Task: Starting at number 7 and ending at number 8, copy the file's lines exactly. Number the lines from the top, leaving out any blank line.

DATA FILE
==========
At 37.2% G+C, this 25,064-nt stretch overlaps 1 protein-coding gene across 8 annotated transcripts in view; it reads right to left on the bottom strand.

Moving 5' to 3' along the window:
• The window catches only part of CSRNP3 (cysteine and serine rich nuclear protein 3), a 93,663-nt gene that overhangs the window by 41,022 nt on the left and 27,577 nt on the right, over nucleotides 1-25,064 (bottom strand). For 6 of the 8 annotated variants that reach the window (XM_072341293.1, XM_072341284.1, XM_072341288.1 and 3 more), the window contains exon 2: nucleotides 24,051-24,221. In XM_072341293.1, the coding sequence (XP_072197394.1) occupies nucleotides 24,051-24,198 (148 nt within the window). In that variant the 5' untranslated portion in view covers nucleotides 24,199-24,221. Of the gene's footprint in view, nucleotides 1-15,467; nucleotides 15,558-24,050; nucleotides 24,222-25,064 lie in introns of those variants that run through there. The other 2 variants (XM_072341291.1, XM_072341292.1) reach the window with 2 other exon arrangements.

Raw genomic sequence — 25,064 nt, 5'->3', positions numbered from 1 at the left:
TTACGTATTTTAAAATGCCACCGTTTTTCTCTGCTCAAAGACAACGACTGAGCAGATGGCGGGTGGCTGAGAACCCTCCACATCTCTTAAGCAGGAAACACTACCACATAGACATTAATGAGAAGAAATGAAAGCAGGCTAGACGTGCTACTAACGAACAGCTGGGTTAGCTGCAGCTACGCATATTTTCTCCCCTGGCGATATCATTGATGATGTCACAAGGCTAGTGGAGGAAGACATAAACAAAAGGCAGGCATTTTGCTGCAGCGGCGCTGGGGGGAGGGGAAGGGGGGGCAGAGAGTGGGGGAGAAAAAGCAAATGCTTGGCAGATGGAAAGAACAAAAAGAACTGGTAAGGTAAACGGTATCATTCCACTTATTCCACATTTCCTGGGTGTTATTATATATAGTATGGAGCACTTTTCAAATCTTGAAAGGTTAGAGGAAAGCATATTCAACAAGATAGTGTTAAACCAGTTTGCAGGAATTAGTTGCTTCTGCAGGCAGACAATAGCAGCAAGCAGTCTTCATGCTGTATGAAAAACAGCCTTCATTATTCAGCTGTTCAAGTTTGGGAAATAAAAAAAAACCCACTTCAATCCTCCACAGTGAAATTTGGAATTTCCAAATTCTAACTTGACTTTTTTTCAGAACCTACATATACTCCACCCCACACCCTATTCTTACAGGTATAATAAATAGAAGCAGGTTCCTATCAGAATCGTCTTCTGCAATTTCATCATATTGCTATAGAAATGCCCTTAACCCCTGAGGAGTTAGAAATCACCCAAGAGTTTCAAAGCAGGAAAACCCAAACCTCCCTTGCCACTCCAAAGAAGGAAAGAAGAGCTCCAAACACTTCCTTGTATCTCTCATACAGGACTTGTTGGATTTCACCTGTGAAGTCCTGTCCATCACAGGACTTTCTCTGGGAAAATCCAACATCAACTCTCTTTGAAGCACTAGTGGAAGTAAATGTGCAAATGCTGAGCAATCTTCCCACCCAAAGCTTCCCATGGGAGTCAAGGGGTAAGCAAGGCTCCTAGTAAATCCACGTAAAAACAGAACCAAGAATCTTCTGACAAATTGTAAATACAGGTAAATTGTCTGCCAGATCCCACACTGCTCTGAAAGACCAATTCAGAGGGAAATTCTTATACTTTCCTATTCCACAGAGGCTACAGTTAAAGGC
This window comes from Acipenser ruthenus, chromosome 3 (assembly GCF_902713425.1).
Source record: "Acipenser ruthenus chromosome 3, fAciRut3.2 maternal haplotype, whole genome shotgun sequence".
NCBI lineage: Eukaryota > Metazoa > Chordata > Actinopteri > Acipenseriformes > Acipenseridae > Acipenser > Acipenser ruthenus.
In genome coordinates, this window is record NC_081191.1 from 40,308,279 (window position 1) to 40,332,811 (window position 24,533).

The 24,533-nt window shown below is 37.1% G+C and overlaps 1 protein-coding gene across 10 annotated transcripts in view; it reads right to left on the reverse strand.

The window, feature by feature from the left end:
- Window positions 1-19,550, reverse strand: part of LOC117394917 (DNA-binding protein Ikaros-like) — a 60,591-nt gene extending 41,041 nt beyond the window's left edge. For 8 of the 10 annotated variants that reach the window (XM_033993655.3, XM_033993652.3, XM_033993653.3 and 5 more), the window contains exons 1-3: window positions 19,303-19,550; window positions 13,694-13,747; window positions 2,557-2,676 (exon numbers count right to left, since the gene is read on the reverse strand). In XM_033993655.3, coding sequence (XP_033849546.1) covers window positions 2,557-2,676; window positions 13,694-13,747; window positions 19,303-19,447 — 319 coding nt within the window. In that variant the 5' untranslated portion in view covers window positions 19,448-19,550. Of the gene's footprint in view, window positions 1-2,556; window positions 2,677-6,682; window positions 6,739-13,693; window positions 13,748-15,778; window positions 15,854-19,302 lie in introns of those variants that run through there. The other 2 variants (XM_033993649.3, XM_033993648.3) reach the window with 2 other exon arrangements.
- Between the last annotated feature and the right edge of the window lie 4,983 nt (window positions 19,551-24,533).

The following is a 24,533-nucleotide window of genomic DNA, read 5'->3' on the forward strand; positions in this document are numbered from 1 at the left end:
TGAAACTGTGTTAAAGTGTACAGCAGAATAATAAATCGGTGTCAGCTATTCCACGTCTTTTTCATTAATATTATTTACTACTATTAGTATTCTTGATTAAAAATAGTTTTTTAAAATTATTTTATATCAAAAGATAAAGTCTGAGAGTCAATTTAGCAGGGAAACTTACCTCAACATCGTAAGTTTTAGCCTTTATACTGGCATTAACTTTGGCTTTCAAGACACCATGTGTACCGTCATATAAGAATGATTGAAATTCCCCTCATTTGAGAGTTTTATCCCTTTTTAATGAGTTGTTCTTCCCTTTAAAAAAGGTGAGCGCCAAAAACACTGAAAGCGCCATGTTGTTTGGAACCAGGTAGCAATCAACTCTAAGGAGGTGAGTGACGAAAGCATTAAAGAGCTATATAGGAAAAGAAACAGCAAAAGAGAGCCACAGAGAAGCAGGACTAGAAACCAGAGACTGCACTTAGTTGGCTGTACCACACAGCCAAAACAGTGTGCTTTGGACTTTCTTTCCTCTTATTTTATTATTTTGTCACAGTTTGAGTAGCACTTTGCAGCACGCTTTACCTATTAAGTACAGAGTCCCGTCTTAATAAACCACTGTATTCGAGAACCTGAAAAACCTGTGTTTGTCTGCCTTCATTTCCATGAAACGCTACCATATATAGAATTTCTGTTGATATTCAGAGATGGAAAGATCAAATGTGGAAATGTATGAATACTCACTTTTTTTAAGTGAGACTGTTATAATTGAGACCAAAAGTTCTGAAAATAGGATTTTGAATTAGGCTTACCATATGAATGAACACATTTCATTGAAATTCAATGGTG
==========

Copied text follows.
Source record: "Acipenser ruthenus chromosome 3, fAciRut3.2 maternal haplotype, whole genome shotgun sequence".
NCBI lineage: Eukaryota > Metazoa > Chordata > Actinopteri > Acipenseriformes > Acipenseridae > Acipenser > Acipenser ruthenus.